LOWER MANHATTAN (PIX11) – Lower Manhattan looks a lot different these days than it did two years ago for Michael Premo.
On September 17, 2011 he was on the move. “I was heading down to Zuccotti Park,” he said.
It was there he became one of the first members of Occupy Wall Street. Although the movement never gained the traction he had hoped for, within a year Premo was back in action. However, the initiative this time was completely different. “As Sandy was approaching New York, we began to activate existing communications networks that had been developed through Occupy Wall Street.”
Hours after the storm hit, Premo and others found themselves in the quagmire that was Red Hook. Within the day he helped establish the first Occupy Sandy hub and by that weekend they had over 25.
Utilizing social media, Occupy Sandy mobilized more than 60,000 volunteers in the first ten days. During this stretch, they also served up more than 107,000 meals and established more than 120 donation drop off points in some of the city’s most affected neighborhoods.
In an interview with PIX11 News on Tuesday, Premo said, “I think that Occupy Sandy really expressed the values of what Occupy Wall Street was trying to do and made it relevant for a lot of communities that didn’t have the opportunity to come down to Wall Street or to Zuccotti Park.”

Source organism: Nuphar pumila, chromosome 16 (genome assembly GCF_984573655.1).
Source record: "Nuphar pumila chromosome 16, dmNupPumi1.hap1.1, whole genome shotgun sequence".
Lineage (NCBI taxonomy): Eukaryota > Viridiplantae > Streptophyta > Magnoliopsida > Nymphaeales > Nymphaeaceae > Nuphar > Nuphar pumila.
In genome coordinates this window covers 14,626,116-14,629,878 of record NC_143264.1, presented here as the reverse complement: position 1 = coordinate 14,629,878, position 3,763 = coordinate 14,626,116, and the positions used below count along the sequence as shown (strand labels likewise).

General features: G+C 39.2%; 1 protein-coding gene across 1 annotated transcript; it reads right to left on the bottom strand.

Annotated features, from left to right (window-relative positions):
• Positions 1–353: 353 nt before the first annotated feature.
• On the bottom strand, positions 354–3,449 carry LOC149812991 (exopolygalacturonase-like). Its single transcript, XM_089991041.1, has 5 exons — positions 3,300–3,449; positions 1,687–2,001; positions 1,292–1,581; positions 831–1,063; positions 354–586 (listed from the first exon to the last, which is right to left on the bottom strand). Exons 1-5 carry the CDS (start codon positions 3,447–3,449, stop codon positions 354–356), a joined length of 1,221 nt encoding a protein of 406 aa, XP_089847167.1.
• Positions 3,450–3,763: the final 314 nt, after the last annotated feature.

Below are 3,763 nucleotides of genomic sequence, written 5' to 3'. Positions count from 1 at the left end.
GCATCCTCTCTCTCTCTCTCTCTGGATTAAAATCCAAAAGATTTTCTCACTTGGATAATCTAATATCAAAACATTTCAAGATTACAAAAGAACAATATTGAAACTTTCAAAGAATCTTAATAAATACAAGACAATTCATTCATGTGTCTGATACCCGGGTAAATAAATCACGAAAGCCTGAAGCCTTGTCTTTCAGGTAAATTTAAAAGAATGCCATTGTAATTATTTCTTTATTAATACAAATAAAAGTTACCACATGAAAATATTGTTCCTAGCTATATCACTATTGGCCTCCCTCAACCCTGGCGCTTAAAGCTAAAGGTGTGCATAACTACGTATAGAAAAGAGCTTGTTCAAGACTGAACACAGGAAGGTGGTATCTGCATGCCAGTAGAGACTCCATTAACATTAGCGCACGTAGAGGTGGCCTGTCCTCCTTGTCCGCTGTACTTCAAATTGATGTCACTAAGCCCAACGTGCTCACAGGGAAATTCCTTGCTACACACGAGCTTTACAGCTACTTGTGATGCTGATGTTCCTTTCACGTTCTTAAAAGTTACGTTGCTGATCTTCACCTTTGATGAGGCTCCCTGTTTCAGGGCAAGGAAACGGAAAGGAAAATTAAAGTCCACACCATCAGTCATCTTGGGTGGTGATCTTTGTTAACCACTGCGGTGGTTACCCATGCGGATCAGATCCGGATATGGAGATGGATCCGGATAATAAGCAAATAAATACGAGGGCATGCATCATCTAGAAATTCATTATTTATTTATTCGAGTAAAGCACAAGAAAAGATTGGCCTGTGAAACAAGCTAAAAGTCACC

George Morafetis admits he didn’t know what the Occupy movement was about when it was headquartered in Zuccotti Park.
Now the 69-year-old describes the movement simply as, “my best friend.”
In the hours after Sandy, the entire block that Morafetis lived on was submerged. As the water moved out, Occupy Sandy moved in. “They don’t ask for anything. They just want to help,” he said.
To this day they sustain their productivity through relief supplies housed in a warehouse as well as relief efforts by some volunteers who never even felt a drop of Sandy. “There was a team even recently, I’m saying like maybe a month ago, down from Texas that came up to spend five days with me, helping to work in my house,” said Morafetis in front of two homes he’s trying to rebuild.
In most instances he’s adds, they’ve been much more productive than city, state, and federal agencies, because there has been “no red tape.”